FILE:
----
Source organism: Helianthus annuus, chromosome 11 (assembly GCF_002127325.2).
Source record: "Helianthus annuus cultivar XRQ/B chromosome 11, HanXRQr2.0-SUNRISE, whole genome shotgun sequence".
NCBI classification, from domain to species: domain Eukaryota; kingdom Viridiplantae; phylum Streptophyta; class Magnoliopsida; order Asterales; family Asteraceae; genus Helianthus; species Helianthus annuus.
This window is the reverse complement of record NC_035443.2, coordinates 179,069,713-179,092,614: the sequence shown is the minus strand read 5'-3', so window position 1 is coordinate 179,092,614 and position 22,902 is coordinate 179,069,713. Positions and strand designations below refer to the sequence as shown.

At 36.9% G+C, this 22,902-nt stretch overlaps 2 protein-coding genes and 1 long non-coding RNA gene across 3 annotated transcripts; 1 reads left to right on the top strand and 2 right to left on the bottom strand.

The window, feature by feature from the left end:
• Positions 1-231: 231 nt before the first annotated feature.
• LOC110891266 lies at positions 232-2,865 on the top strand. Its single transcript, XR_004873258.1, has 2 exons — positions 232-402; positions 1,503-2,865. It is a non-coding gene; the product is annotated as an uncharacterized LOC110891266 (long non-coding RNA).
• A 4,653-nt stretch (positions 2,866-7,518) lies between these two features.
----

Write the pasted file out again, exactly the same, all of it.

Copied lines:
Source organism: Helianthus annuus, chromosome 11 (assembly GCF_002127325.2).
Source record: "Helianthus annuus cultivar XRQ/B chromosome 11, HanXRQr2.0-SUNRISE, whole genome shotgun sequence".
NCBI classification, from domain to species: domain Eukaryota; kingdom Viridiplantae; phylum Streptophyta; class Magnoliopsida; order Asterales; family Asteraceae; genus Helianthus; species Helianthus annuus.
This window is the reverse complement of record NC_035443.2, coordinates 179,069,713-179,092,614: the sequence shown is the minus strand read 5'-3', so window position 1 is coordinate 179,092,614 and position 22,902 is coordinate 179,069,713. Positions and strand designations below refer to the sequence as shown.

At 36.9% G+C, this 22,902-nt stretch overlaps 2 protein-coding genes and 1 long non-coding RNA gene across 3 annotated transcripts; 1 reads left to right on the top strand and 2 right to left on the bottom strand.

The window, feature by feature from the left end:
• Positions 1-231: 231 nt before the first annotated feature.
• LOC110891266 lies at positions 232-2,865 on the top strand. Its single transcript, XR_004873258.1, has 2 exons — positions 232-402; positions 1,503-2,865. It is a non-coding gene; the product is annotated as an uncharacterized LOC110891266 (long non-coding RNA).
• A 4,653-nt stretch (positions 2,866-7,518) lies between these two features.